of all PAs in each scenario, and then used the accessibility coefficient from the predictive model of visitor numbers to
predict the change in visitor numbers expected from the change in accessibility under the 30% target.
Secondly, creating new formally protected areas produces a brand signalling effect, whereby the fact of being formally
labelled sends a motivational signal to domestic and even foreign visitors, increasing the preference experienced to
visit the PA. Increases of 20% and 50% have been noted when existing green spaces have been formalised as
National Parks, although a meta-analysis of the effect in the USA suggests that the mean may be as little as 6%157–159.
About 14% of PAs are currently National Parks globally (in an analysis of the current WDPA global database at
www.protectedplanet.net). We assumed that a similar percentage of new PAs would be designated as new National
Parks and would enjoy the most conservative estimate of the visitor boost, namely 6%. However, we also assumed an
interaction with accessibility, such that scenarios that created new PAs with reasonable accessibility would also benefit
from the brand signalling to its full extent, whereas scenarios that often created new PAs in remote wilderness or less
accessible areas (Three Conditions, Wilderness/Biodiversity Consensus and Harsh Political Reality) would not see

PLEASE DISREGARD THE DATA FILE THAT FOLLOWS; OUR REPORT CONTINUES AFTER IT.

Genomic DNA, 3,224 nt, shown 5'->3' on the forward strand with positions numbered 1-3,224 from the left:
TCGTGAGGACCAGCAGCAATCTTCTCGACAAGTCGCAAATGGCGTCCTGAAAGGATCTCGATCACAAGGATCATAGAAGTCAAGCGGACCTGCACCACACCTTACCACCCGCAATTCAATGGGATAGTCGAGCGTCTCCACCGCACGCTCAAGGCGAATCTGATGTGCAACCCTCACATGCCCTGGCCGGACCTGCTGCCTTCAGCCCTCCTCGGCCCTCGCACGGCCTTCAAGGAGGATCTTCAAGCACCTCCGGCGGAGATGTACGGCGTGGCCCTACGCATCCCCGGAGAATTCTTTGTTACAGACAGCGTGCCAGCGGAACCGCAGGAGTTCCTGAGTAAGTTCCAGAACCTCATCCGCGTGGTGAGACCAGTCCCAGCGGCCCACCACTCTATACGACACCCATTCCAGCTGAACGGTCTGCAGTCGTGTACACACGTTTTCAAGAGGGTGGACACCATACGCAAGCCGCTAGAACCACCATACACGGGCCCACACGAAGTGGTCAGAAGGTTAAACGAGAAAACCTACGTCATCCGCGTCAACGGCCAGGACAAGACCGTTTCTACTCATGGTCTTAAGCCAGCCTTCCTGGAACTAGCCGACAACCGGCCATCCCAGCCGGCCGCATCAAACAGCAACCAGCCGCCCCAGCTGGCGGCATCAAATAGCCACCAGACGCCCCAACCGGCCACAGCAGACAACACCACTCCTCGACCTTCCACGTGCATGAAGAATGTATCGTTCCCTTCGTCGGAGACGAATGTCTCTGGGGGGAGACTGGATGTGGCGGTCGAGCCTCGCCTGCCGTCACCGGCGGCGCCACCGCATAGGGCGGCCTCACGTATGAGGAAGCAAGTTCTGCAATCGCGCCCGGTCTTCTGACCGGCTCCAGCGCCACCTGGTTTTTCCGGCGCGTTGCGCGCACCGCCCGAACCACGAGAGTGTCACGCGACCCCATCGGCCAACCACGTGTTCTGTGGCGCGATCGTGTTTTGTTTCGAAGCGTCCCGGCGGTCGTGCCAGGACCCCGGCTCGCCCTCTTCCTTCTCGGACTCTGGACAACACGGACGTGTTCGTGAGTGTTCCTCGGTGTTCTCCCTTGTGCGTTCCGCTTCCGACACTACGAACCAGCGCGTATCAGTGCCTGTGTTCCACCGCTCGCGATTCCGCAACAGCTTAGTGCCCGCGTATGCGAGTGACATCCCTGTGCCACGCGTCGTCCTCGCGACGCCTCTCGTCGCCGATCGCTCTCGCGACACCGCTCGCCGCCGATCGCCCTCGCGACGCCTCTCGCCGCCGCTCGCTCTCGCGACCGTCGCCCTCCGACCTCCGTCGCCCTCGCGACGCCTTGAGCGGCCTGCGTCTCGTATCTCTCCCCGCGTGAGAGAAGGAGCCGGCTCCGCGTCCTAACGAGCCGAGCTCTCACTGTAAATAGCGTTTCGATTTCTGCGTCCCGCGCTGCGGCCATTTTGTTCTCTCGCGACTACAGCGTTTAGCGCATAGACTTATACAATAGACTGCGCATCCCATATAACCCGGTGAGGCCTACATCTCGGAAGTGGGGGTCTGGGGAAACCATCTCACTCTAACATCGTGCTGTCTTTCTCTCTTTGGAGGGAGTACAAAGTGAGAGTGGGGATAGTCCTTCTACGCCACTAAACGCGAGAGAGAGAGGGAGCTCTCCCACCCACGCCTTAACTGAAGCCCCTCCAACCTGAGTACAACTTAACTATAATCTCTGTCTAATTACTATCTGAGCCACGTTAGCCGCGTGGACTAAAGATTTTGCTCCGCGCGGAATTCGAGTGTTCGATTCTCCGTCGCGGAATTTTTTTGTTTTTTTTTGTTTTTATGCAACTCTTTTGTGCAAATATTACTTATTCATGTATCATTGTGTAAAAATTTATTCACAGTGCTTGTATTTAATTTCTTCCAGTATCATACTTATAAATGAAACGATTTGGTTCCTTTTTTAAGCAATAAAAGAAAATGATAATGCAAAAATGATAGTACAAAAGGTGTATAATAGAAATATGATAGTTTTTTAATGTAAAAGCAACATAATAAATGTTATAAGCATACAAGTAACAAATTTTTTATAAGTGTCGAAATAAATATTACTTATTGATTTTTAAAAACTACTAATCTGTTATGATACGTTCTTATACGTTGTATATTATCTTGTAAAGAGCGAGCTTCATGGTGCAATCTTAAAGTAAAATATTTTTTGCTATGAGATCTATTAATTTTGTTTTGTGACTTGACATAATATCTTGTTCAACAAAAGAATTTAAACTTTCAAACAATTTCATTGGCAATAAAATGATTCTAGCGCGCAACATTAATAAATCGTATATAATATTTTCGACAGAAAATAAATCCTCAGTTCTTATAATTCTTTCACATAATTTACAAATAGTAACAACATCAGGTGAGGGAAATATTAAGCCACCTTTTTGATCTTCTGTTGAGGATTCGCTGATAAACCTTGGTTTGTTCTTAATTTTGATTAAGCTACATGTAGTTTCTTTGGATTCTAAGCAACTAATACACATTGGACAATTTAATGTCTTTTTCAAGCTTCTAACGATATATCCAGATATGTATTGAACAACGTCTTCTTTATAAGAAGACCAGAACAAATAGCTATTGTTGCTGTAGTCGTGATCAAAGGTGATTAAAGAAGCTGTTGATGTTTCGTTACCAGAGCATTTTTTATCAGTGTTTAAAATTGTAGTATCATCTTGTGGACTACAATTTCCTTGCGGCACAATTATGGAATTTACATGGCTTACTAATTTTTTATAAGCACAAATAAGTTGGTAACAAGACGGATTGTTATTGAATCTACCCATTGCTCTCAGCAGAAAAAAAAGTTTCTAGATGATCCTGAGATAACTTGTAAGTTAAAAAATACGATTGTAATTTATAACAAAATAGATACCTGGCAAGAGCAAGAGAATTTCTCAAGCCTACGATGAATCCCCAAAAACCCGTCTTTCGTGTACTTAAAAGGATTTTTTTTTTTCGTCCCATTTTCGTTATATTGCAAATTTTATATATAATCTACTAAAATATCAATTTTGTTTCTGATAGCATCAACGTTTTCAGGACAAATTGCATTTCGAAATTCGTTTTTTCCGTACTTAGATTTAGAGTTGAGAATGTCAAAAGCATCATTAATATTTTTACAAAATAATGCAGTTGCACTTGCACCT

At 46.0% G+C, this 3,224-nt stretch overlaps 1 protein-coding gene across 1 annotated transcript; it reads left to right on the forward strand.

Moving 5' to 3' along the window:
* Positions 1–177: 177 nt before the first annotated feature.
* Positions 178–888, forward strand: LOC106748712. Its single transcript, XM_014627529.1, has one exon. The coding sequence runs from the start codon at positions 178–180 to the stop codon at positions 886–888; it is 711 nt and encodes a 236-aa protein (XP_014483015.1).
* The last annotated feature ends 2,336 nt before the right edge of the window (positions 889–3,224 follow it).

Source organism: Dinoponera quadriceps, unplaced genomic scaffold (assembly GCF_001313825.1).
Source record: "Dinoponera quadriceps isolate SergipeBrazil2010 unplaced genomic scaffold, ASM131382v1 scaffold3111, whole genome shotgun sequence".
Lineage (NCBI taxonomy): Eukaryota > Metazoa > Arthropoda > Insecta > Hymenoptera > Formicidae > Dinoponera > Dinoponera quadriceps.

the same signalling effect. We therefore applied 18% * 6% as the potential signalling value of new terrestrial PAs in an
expanded system for Save Species from Extinction, Biodiversity/Production Compromise and Global Deal for Nature.
A more marine-focused dataset of tourism values exists in the study by Spalding et al. of how coral reefs bring visitor-
based revenue into an area156. These visitor values can be the main economic activity in coral reef areas, and so are
important to count. There was a risk that the reef tourism values would already be included in the broader national
visitor statistics, generating a risk of double counting. However, upon closer investigation, we found that in all but four
cases, the countries with reef visitor values were countries that lacked data on national visitor values (many of which
were small island states with primarily marine or sea’s-edge tourism). We therefore treated the datasets as largely